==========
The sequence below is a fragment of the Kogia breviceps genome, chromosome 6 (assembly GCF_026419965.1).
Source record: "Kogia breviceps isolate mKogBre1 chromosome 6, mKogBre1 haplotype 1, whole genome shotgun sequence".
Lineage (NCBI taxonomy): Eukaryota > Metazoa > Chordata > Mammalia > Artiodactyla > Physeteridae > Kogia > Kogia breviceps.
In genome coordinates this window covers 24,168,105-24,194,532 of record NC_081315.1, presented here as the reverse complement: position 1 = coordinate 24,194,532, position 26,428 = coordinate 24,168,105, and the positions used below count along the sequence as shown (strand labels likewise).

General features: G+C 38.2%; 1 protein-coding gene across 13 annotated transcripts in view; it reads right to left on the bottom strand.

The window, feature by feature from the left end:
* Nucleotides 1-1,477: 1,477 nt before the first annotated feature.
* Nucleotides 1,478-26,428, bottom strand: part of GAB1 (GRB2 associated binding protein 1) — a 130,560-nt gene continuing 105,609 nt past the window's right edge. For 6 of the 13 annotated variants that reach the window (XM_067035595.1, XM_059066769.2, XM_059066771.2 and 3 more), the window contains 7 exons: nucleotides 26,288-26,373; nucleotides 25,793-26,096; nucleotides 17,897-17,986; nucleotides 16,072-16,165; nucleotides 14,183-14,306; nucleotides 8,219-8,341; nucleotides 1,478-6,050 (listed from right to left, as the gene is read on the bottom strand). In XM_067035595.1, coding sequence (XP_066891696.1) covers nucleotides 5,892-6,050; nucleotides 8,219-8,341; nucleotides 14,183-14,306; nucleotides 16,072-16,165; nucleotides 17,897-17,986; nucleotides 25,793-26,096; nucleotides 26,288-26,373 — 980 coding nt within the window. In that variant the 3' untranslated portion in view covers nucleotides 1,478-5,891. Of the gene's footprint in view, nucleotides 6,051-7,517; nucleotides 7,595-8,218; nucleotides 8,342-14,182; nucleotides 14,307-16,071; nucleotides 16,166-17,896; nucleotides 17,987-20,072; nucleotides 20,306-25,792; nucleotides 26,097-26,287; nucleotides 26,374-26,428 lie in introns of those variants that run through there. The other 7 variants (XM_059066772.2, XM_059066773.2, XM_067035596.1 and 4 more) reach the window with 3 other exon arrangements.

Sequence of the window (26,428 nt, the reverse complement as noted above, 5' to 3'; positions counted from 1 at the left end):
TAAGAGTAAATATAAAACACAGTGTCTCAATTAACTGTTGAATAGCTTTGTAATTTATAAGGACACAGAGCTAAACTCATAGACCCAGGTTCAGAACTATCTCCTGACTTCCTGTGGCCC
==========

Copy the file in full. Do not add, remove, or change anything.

The sequence below is a fragment of the Kogia breviceps genome, chromosome 6 (assembly GCF_026419965.1).
Source record: "Kogia breviceps isolate mKogBre1 chromosome 6, mKogBre1 haplotype 1, whole genome shotgun sequence".
Lineage (NCBI taxonomy): Eukaryota > Metazoa > Chordata > Mammalia > Artiodactyla > Physeteridae > Kogia > Kogia breviceps.
In genome coordinates this window covers 24,168,105-24,194,532 of record NC_081315.1, presented here as the reverse complement: position 1 = coordinate 24,194,532, position 26,428 = coordinate 24,168,105, and the positions used below count along the sequence as shown (strand labels likewise).

General features: G+C 38.2%; 1 protein-coding gene across 13 annotated transcripts in view; it reads right to left on the bottom strand.

The window, feature by feature from the left end:
* Nucleotides 1-1,477: 1,477 nt before the first annotated feature.
* Nucleotides 1,478-26,428, bottom strand: part of GAB1 (GRB2 associated binding protein 1) — a 130,560-nt gene continuing 105,609 nt past the window's right edge. For 6 of the 13 annotated variants that reach the window (XM_067035595.1, XM_059066769.2, XM_059066771.2 and 3 more), the window contains 7 exons: nucleotides 26,288-26,373; nucleotides 25,793-26,096; nucleotides 17,897-17,986; nucleotides 16,072-16,165; nucleotides 14,183-14,306; nucleotides 8,219-8,341; nucleotides 1,478-6,050 (listed from right to left, as the gene is read on the bottom strand). In XM_067035595.1, coding sequence (XP_066891696.1) covers nucleotides 5,892-6,050; nucleotides 8,219-8,341; nucleotides 14,183-14,306; nucleotides 16,072-16,165; nucleotides 17,897-17,986; nucleotides 25,793-26,096; nucleotides 26,288-26,373 — 980 coding nt within the window. In that variant the 3' untranslated portion in view covers nucleotides 1,478-5,891. Of the gene's footprint in view, nucleotides 6,051-7,517; nucleotides 7,595-8,218; nucleotides 8,342-14,182; nucleotides 14,307-16,071; nucleotides 16,166-17,896; nucleotides 17,987-20,072; nucleotides 20,306-25,792; nucleotides 26,097-26,287; nucleotides 26,374-26,428 lie in introns of those variants that run through there. The other 7 variants (XM_059066772.2, XM_059066773.2, XM_067035596.1 and 4 more) reach the window with 3 other exon arrangements.

Sequence of the window (26,428 nt, the reverse complement as noted above, 5' to 3'; positions counted from 1 at the left end):
TAAGAGTAAATATAAAACACAGTGTCTCAATTAACTGTTGAATAGCTTTGTAATTTATAAGGACACAGAGCTAAACTCATAGACCCAGGTTCAGAACTATCTCCTGACTTCCTGTGGCCC